Descriptors: Small Schools, Educational Innovation, Educational Change, Educational Policy
Pickford, Jocelyn; Robb, Duncan – Manhattan Institute for Policy Research, 2021
In this first installment of the series on state-level policy and microschooling, the authors explain Idaho's recent legislative debate over two competing approaches to supporting the creation of small learning communities, known as microschools. Idaho's strong homeschooling community and its low-enrollment rural districts create political…
Descriptors: Small Schools, State Policy, Educational Policy, Educational Legislation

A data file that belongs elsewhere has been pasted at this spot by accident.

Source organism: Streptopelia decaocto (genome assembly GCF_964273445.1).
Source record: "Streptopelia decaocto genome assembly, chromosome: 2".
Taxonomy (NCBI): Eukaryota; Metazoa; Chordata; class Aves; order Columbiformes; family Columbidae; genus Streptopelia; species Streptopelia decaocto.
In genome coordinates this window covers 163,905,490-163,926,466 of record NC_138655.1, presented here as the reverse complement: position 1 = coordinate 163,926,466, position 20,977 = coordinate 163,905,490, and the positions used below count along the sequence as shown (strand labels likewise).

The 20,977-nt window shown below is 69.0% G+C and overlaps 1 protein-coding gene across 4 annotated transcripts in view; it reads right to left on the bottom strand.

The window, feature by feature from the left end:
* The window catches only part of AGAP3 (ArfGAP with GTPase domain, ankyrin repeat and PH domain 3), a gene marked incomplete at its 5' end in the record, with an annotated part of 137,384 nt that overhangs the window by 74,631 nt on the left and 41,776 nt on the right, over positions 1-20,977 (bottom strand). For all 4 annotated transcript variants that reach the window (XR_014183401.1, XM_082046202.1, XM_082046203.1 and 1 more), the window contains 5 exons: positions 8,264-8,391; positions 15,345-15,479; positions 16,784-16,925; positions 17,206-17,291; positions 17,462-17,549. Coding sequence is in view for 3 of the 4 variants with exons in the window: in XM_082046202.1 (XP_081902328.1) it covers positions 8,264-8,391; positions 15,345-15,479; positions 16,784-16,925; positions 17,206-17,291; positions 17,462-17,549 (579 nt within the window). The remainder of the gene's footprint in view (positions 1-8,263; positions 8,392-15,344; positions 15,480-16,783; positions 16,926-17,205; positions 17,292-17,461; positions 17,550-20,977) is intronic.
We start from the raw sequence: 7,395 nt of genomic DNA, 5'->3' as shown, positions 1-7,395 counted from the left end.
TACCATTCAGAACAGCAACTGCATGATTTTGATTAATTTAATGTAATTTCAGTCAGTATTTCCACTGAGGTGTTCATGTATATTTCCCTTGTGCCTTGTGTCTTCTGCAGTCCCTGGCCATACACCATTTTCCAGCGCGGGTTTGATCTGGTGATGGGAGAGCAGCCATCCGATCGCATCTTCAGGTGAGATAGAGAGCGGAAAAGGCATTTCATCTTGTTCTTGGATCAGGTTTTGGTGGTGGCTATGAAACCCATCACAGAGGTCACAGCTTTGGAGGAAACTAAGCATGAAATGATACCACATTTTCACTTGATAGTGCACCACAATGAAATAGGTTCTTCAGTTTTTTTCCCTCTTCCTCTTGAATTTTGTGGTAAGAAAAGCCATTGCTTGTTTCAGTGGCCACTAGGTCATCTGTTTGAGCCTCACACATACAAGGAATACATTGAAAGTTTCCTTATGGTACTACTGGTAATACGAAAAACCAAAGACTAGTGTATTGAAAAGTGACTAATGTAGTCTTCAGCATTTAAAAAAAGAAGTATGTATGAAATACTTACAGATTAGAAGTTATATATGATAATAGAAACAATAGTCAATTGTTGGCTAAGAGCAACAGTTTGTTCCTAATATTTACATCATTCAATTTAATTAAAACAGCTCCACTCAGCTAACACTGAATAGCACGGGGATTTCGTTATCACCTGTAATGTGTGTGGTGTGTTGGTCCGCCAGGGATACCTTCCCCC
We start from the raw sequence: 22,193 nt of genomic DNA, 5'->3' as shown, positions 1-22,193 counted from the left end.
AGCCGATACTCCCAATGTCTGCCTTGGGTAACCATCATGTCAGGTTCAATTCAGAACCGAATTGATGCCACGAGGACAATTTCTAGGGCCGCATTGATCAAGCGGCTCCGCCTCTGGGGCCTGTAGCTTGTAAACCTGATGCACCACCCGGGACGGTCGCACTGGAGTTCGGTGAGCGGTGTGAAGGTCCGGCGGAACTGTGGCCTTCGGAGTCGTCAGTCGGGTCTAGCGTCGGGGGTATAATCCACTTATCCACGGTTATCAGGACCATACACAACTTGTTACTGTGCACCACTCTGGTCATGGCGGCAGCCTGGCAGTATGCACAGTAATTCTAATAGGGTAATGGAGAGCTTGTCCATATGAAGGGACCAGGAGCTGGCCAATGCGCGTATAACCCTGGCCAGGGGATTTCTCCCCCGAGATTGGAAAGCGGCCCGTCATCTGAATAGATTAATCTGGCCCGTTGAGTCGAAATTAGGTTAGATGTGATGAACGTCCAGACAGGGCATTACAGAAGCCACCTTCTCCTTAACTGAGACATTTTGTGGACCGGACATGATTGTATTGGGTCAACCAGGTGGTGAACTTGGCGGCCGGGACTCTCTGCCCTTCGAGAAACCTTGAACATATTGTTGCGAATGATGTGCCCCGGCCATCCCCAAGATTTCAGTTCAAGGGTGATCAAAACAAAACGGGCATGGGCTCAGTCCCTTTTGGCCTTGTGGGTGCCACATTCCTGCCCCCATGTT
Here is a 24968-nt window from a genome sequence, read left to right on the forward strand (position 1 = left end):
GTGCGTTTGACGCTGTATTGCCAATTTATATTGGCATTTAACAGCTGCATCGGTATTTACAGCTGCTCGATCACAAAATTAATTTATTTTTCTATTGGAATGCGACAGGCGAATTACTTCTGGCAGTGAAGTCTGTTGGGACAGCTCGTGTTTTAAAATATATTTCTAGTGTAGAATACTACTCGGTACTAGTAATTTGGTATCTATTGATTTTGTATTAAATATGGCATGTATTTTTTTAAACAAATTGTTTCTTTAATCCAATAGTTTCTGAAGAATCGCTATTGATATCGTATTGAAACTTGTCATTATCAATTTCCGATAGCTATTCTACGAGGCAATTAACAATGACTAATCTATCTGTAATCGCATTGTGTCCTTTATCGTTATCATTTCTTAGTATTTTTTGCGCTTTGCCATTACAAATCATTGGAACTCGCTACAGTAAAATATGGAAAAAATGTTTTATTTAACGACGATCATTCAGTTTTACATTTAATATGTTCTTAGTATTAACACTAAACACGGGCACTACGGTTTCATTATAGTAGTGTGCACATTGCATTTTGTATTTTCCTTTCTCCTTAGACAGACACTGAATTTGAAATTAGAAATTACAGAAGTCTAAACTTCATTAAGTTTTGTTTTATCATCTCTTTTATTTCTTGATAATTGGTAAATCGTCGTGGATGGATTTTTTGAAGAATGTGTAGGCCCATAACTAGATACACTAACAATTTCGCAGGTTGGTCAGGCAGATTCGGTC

Squire, Juliet – Manhattan Institute for Policy Research, 2021
In this report, the author explains the small-schools environment in New York City. Prior to the pandemic, the Big Apple had a small but growing microschool and learning pod community. New York City's frequent school closures throughout 2020 and 2021 caused many families to look more closely at these education options. New York State's stifling…
Descriptors: Small Schools, COVID-19, Pandemics, School Closing
Rufo, Christopher F.; Copland, James R.; Ketcham, John – Manhattan Institute for Policy Research, 2021
The purpose of this policy document is to ensure public transparency in schools' instructional, training, and learning materials; and to give parents and students reasonable access to review such materials.
Descriptors: Accountability, Instructional Materials, Training, Curriculum